Every Friday, we celebrate the weekend — and all the reading and relaxing and daydreaming time ahead — with Melissa's favorite book- and travel-related links of the week. Why work when you can read fun stuff?!
This post is part of our Endnotes series.
That vibrant vaulted ceiling above is found in the Piccolomini Library in the Duomo di Siena (Siena Cathedral) in Siena, Italy. The Gothic complex was designed and built between 1215 and 1263. Today, you can tour the cathedral, crypt, museum, and library to feast your eyes on the intricate marble floor mosaics, walk the hidden corridors of the ‘Gate of Heaven’ near the Duomo’s rooftop, and get lost in the allegorical stories depicted in the colorful library frescoes. When you’re finished gazing overhead, you can explore the collection of 15th-century illuminated manuscripts and choir books that line the room. All entry tickets to the cathedral come with a free audioguide. Here’s Rick Steves’ quick overview of the cathedral and a good peek inside the library.
Have you heard about the new collection of stories inspired by Agatha Christie? Marple: Twelve New Mysteries includes short stories about Miss Marple from some amazing modern mystery authors: Lucy Foley, Naomi Alderman, Ruth Ware, Kate Mosse, Elly Griffiths, Val McDermid, and more. The book is out on 13 September; you can preorder now. But I really want you to know that the British Library is hosting an online book release celebration with readings, expert commentary, and guest appearances from ‘Marple super-fans.’ Online tickets are £5, and the shindig starts at 1:00 p.m. Eastern time/7:00 p.m. in the UK/. If you can’t join live, the online ticket gives you access to the playback for 28 hours. Get tickets here.
In the ’90s, a family friend introduced me to the terrifically unsettling mystery novels by Minette Walters. (Hello, Scold’s Bridle.) In this interview with Historia, she talks about her recent forays into historical fiction. ‘My favourite genres, growing up, were crime and historical fiction. When I discovered that Georgette Heyer went from historical into crime, I was intrigued: you can write both genres.’
Future Learn offers excellent, free online classes from top-notch universities. The course How to Read a Novel, provided by the University of Edinburgh, is now open.
Join Gastro Obscura for a romp through the unusual and often delicious dining experiences in government buildings.
Meet Dorothea Bate, a fearless fossil hunter. ‘Karolyn Shindler introduces the paleontologist Dorothea Bate, who climbed mountains, swam to remote caves, and cheated starvation to discover a series of remarkable dwarf mammals.’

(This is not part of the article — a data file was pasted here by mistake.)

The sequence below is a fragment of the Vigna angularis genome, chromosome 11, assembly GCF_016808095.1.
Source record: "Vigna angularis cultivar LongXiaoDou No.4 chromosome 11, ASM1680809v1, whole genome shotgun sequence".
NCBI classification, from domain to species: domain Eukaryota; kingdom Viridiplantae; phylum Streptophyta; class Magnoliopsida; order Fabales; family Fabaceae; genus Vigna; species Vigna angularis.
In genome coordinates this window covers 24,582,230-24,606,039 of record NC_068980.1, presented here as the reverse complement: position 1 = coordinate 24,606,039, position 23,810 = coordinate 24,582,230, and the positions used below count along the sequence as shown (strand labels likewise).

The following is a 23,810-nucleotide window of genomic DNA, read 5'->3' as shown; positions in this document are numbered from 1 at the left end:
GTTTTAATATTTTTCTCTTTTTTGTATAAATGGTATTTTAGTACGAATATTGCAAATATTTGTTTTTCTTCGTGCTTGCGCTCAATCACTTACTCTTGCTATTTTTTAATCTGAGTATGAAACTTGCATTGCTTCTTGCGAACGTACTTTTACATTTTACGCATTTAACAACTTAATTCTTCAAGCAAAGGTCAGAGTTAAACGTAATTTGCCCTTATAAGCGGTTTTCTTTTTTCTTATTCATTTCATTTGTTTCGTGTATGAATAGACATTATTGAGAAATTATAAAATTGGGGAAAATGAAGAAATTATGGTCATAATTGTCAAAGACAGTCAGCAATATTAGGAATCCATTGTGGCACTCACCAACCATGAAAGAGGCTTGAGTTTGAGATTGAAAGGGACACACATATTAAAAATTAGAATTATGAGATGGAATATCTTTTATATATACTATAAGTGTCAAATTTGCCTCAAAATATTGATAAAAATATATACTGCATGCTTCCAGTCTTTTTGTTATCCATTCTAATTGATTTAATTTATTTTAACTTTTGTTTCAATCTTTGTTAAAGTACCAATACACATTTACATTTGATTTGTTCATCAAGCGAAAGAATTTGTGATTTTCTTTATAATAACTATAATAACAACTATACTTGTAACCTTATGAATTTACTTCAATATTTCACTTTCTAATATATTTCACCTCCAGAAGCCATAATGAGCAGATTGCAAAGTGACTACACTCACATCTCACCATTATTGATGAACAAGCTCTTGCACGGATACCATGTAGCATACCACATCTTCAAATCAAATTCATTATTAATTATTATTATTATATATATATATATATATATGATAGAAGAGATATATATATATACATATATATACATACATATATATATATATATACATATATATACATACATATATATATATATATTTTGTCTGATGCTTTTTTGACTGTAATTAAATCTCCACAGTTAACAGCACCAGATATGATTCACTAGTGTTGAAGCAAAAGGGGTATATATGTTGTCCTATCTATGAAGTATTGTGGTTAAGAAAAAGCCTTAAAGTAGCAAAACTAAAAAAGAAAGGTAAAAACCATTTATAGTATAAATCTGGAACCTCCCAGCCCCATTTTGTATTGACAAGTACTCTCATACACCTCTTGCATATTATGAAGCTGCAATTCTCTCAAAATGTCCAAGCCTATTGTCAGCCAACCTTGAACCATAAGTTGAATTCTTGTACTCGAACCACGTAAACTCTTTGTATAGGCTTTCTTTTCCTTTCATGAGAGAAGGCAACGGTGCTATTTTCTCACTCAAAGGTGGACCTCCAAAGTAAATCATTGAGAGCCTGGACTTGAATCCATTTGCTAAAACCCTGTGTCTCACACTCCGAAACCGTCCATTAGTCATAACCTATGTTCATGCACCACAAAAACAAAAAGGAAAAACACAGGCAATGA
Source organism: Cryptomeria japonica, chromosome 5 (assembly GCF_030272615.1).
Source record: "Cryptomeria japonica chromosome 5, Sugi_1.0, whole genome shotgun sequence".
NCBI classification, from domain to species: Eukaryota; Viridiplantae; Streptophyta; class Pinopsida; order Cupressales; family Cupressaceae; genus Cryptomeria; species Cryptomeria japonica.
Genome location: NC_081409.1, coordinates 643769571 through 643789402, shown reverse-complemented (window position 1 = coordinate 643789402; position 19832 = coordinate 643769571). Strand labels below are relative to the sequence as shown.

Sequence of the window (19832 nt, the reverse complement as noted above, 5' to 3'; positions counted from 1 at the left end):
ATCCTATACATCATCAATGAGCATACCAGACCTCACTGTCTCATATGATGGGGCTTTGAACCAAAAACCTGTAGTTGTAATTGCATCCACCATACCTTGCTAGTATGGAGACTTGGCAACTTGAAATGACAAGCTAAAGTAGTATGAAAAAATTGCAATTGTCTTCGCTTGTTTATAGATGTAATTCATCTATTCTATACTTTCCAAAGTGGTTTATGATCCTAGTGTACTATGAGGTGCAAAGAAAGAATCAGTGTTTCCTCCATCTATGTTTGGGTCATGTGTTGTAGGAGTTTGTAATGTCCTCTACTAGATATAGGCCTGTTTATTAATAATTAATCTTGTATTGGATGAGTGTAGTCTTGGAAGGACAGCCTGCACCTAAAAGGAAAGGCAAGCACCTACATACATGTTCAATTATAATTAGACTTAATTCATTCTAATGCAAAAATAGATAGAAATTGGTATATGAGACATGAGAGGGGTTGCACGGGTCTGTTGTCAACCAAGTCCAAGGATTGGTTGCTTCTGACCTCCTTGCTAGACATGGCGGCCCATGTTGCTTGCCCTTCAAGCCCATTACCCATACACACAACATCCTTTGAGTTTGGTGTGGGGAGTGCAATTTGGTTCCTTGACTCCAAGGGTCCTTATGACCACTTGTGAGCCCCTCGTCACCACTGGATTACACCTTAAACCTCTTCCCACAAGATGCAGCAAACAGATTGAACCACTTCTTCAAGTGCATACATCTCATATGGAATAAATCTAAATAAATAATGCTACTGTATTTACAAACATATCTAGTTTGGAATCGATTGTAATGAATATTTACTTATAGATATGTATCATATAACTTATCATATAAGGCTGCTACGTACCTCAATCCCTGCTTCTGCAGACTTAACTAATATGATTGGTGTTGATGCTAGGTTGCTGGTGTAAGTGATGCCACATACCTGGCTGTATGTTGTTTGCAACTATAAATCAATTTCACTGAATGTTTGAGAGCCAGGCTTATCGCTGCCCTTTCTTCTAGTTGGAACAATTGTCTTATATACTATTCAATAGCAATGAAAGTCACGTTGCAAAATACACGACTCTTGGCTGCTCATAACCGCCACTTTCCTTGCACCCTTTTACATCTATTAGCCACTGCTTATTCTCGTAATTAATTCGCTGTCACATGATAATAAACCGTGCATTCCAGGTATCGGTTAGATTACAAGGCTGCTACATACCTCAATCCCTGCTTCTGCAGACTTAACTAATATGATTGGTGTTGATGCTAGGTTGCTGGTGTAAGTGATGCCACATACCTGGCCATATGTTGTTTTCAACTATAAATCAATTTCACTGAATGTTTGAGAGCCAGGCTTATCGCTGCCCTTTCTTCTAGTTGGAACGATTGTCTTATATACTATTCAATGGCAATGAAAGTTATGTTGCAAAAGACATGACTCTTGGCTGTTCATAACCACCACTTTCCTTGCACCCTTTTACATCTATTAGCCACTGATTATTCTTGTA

This is a fun quiz: What’s your travel persona? (I got ‘immersive explorer.)
Take a deep dive into the origins of Dark Academia. These books ‘readily merge with the murder mystery because they depict a world insulated from everyday concerns and that assumes ease and leisure—instead of a country house, they represent the academic manor.’
We were delighted to find Strong Sense of Place on this list of 6 literary bloggers you’ll love. ‘I say literary bloggers instead of book bloggers because not all of them write about books; some write original poetry, and others talk about the craft of writing. All in all, they’re books- and literature-adjacent and have inspired me in my writing, reading, and blogging life.’
Books and movies and TV shows, oh my: What to Read Based on the Fall TV Shows You Love and The Best Books That Have Been Adapted Into Film and TV This Year.
This video about the New York Public Library is so great:
Are you reading Deanna Raybourn’s new thriller Killers of a Certain Age? (1) I talked about it in this week’s episode of The Library of Lost Time; see below. (2) The publisher has made a free (and delightful) book club kit you can download. The background info and questions are fun whether you enjoy the novel with a club or on your own. (3) Deanna wrote a kickass essay about her move from cozy-ish mysteries to thrillers: ‘I have to admit, planning these murders was a delight. I got to do all sorts of gruesome research and give my killers utterly bonkers, completely over-the-top assassinations. I pulled together urban myths and household items to create deaths that were fun.’
This essay To the Kid on the Cruise Ship — and the Q&A with the author — are fantastic. Treat yourself.
The latest season of Below Deck Mediterranean is set in Malta. What a beautiful place! This piece from Wanderlust magazine will make you want to visit there as soon as possible. (And yes, we are still committed watchers of the Below Deck franchise. Everyone needs a small vice, I suppose?)
Embrace the silliness:
In each mini-podcast episode, we discuss two book releases at the top of our TBR, then share a fun book- or travel-related distraction. Get all the episodes and books galore here.
This time, we get excited about two new book releases: Killers of a Certain Age by Deanna Raybourn and Fairy Tale by Stephen King. Then Mel takes us around Europe with the Polish street artist Nespoon. [transcript]
NeSpoon on Instagram, YouTube, and the Nespoon website.
Video of the mural at the Museum of Lace and Fashion in Calais, France.
More about the square in Belorado, Spain: My Modern Met, Collateral, and the Polish periodical The First News.
German video (with a little bit of English) featuring NeSpoon’s murals, ceramics, and textile arts.
Two pieces with lots of photos of NeSpoon’s works: Colossal magazine and Museum Week.
Top image courtesy of Hani Santosa/Shutterstock.
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